Lochhead And Truss To Discuss UK-Wide Drinks Deposit Return Scheme

Drinks deposit schemeScottish Environment Secretary, Richard Lochhead, will meet his UK Government counterpart, Liz Truss, in London this week to discuss the potential for a deposit return scheme for drinks bottles and cans across the UK to reduce litter and improve recycling.

The news comes after earlier this month the Scottish Government and Zero Waste Scotland published research into the feasibility of a deposit scheme in Scotland. The study concluded that a deposit refund system for Scotland would be feasible, and set out how such an approach could be most efficiently designed for the Scottish context. (See CIWM Journal Online story)

Lochhead will ask the Secretary of State to give this similar consideration in England, and is also writing to his counterparts in Wales and Northern Ireland to invite them to do likewise.

Speaking ahead of his meeting with Truss on Wednesday (3 June) morning, Lochhead said: “A scheme like deposit return has the potential to be very beneficial for the environment – reducing litter and boosting the recycling of these materials and their economic value to our communities. As we have seen with carrier bag charging, attaching a value to something can be very effective in helping us make small but important changes.

Liz Truss and Richard Lochhead

Richard Lochhead and Liz Truss

“Countries such as Germany, Sweden and Norway already have such systems in place, as do parts of Canada, Australia and the United States. I have already made my intentions clear that I am keen to explore the opportunities for Scotland from deposit return and I will be highlighting Zero Waste Scotland’s study to Liz Truss when I meet her on Wednesday, inviting her to do the same in England.

Lochhead – “While in the first instance I am looking at the potential of a Scottish scheme, I believe there are merits in exploring a UK-wide system to identify scope to take advantage of scale and explore common benefits”

“While in the first instance I am looking at the potential of a Scottish scheme, I believe there are merits in exploring a UK-wide system to identify scope to take advantage of scale and explore common benefits. Already, we are seeing support from environmental groups and members of the public for the idea and I await the additional evidence from industry and stakeholders in due course.”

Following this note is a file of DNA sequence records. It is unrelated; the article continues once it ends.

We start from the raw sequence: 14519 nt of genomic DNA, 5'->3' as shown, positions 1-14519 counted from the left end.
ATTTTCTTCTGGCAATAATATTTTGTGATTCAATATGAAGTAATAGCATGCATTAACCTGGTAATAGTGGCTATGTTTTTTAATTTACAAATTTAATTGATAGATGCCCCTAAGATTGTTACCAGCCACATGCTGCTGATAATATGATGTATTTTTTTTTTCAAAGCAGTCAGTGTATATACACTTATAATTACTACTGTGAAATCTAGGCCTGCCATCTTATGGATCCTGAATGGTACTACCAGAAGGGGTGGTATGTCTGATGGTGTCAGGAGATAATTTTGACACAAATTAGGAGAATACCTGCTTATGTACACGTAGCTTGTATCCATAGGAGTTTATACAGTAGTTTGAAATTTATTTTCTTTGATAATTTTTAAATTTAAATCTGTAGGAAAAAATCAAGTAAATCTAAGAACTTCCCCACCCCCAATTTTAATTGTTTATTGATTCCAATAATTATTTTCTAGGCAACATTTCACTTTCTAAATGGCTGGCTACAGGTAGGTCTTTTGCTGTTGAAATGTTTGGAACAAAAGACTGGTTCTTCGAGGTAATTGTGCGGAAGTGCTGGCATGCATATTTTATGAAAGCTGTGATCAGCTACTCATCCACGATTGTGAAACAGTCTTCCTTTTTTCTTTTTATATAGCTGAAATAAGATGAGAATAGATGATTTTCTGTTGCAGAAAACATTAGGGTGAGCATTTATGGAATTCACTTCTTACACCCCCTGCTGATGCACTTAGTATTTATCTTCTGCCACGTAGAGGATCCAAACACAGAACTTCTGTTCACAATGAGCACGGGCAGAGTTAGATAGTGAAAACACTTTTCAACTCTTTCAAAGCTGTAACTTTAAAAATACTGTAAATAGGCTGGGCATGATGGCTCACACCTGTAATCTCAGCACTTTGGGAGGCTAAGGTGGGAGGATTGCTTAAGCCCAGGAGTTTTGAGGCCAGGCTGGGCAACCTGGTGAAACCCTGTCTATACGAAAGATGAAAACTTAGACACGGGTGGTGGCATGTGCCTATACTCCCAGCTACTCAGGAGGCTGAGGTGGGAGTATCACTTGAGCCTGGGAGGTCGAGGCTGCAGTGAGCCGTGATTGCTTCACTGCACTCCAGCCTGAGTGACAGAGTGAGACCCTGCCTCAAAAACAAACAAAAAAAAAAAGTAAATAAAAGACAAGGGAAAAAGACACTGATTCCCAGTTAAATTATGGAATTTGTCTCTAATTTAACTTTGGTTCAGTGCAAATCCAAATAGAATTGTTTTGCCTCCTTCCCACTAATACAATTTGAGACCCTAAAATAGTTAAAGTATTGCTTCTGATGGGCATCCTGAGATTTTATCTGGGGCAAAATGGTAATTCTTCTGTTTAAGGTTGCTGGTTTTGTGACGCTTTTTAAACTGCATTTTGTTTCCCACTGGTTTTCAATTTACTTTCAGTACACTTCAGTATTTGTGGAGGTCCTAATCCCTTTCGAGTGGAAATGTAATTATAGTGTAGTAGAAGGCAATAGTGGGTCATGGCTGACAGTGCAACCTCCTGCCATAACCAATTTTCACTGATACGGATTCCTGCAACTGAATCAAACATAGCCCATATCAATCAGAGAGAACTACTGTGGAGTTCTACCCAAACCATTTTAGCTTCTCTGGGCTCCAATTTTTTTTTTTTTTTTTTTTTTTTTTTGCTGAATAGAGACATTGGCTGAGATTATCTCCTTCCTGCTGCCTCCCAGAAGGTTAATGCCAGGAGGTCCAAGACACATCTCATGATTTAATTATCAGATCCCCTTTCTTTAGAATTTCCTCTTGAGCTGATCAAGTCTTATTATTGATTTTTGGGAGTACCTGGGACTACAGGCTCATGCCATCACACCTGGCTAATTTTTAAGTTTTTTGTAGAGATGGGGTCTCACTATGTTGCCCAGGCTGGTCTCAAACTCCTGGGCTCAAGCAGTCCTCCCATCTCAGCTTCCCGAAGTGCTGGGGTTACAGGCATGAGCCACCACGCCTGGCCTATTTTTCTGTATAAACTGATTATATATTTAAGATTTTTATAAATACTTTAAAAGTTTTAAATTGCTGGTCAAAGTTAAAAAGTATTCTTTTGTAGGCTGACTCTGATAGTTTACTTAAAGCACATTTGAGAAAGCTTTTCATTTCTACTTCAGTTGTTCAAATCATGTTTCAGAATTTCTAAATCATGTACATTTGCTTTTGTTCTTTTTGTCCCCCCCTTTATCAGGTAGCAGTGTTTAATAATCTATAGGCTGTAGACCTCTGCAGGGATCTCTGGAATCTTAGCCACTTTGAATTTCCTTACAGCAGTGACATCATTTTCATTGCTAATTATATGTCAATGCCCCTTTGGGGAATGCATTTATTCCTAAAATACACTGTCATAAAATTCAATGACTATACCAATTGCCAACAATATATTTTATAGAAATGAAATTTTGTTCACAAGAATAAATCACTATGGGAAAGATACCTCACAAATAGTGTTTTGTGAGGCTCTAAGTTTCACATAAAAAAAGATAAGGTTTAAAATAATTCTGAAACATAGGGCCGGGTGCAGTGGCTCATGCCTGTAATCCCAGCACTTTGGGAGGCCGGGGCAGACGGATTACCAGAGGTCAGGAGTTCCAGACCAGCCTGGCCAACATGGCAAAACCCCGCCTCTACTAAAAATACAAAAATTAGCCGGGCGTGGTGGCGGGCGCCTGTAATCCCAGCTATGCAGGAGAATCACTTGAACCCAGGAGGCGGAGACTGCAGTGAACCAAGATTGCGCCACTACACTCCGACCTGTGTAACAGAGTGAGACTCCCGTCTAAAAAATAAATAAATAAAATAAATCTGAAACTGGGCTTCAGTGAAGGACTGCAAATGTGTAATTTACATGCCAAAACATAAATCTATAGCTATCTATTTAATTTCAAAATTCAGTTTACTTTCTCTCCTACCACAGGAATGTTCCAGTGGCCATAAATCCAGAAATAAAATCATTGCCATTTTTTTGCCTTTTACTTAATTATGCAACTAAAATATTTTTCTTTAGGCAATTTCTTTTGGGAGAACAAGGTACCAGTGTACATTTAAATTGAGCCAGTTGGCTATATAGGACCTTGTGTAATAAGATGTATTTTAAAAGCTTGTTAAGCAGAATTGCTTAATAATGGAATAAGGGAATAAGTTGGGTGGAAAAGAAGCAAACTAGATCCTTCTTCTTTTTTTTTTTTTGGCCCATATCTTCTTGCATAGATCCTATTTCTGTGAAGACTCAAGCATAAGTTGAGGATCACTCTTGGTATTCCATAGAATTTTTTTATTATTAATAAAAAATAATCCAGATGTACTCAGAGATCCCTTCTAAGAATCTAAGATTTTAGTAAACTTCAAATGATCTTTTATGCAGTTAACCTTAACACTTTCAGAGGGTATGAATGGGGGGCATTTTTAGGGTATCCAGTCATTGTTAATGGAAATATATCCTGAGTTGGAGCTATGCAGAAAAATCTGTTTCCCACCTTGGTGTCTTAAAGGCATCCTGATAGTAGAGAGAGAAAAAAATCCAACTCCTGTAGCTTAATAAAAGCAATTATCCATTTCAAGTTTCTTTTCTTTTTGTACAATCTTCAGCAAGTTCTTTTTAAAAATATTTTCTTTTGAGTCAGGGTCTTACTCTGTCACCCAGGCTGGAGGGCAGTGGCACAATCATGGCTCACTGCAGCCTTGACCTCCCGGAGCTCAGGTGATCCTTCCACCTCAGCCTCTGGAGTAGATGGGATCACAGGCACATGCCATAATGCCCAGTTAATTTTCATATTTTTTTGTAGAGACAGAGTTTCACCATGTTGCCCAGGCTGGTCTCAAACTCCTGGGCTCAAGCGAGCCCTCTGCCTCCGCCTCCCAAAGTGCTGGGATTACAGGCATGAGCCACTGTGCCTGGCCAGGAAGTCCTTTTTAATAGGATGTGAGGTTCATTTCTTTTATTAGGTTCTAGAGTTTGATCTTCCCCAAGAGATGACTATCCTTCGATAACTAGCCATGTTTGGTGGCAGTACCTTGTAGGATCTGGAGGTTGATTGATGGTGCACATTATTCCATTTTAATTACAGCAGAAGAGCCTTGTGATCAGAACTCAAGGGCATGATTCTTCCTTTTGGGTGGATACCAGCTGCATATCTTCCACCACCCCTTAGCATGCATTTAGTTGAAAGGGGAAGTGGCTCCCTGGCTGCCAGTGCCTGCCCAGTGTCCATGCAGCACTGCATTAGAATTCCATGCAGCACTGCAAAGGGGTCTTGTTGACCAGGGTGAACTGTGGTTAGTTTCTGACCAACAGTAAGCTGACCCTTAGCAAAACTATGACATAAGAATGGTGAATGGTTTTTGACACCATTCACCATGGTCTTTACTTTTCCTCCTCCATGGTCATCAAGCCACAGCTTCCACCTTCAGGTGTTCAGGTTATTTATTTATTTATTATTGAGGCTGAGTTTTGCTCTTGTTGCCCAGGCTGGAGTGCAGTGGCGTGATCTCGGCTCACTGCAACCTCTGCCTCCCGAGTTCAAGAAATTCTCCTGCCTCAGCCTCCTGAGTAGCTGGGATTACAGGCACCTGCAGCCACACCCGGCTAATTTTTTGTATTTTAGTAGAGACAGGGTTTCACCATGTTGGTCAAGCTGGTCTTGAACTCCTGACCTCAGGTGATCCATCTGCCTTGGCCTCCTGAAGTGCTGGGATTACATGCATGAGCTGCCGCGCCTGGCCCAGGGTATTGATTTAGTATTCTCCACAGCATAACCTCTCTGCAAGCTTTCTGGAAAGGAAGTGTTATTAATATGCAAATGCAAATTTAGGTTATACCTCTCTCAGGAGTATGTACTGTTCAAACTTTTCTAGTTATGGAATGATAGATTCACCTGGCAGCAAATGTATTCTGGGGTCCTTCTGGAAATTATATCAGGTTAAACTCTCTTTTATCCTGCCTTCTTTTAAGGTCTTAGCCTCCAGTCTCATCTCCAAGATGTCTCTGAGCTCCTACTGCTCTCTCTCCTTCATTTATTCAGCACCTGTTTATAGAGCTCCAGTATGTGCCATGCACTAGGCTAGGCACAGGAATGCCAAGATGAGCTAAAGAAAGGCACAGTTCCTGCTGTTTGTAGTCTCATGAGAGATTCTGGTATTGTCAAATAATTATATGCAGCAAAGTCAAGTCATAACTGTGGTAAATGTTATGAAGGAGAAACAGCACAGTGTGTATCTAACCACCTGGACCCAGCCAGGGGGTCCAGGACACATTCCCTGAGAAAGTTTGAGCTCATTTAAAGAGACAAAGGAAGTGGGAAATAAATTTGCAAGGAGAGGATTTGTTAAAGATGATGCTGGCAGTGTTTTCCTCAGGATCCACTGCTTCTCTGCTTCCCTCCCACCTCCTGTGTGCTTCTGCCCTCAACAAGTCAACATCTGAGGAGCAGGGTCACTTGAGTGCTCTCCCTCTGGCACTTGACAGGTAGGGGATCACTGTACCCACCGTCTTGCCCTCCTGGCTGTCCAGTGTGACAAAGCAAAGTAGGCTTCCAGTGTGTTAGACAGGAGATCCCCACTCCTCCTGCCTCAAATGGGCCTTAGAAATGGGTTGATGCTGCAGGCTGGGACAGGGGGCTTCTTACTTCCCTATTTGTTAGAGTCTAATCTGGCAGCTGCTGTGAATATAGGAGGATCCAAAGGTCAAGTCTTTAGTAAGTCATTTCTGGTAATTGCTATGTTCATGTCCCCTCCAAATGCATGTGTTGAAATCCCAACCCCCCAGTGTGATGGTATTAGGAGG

An opinion poll, conducted for Association for the Protection of Rural Scotland (APRS) by Survation, found 78.8% of the Scottish public supported a deposit refund system to cover cans and both plastic and glass bottles, while 8.5% opposed it. (See CIWM Journal Online story)

The Packaging Recycling Group Scotland (PRGS), however, has publically opposed the scheme, recommending alternative proposals to promote recycling.

PRGS, whose membership includes AG Barr, Coca-Cola Enterprises and the Scottish Grocers’ Federation (SGF), says alternative proposals, including “existing kerbside and on-the-go recycling schemes that are already working”, offer a more effective solution.

PRGS has pledged to work in partnership with the Scottish Government and others to “significantly boost recycling and tackle littering in Scotland in the next 10 years”.

Jane Bickerstaffe, PRGS spokeswoman, said: “We do not support the introduction of a deposit return system in Scotland and recommend alternative proposals to promote recycling, reduce waste and tackle litter, which we believe will be more effective.

“Scotland has an opportunity to lead the way in increasing recycling and tackling litter by combining the unrivalled knowledge and expertise of our sector, and building on the success of other local and national government initiatives, such as kerbside recycling.”

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    • Deposits are the most discriminatory and expensive method known to recycle materials. One should not be misled to believe that paying a deposit and then returning a package for recycling to get the deposit back is the same as returning it to be refilled.
      Refilling is an excellent option for goods who do not have to travel long distances. As the distance increases the benefits of refilling are lost to the excess energy to bring back an empty bottle to the filling plant. When you ship beer in a refillable bottle you spend half of the energy to transport the bottle. In fact only half of the space is used by the product. When you ship back the empty bottle to the filling plant , you spend all the energy to transport a heavy packaging, not a product.
      Also, the deposit systems are used only for the most valuable and cleanest packages. They don´t accept a tomato can. They want a water bottle which, by default, is already washed. Having said that, no wonder those who want to set up deposits claim that the system gets better quality material: they only accept better quality material.
      And last but not least, the main income of deposit systems come from money consumers have paid and is not returned because they give up returning the package, forget it, loose the label or crush the can, in which case the deposit is lost.
      Namely, the least recycled, the more profitable is the system.

  1. This is just another of Mr Lochhead’s publicity stunts to divert attention from the fact that his Government’s recycling targets aren’t going to be met. He did the same with the 5p charge on plastic carrier bags (supported by the Director of Zero Waste Scotland) promising that it would ‘significantly reduce litter in our towns and cities’. It will be interesting to see just how much cleaner these places are next autumn.

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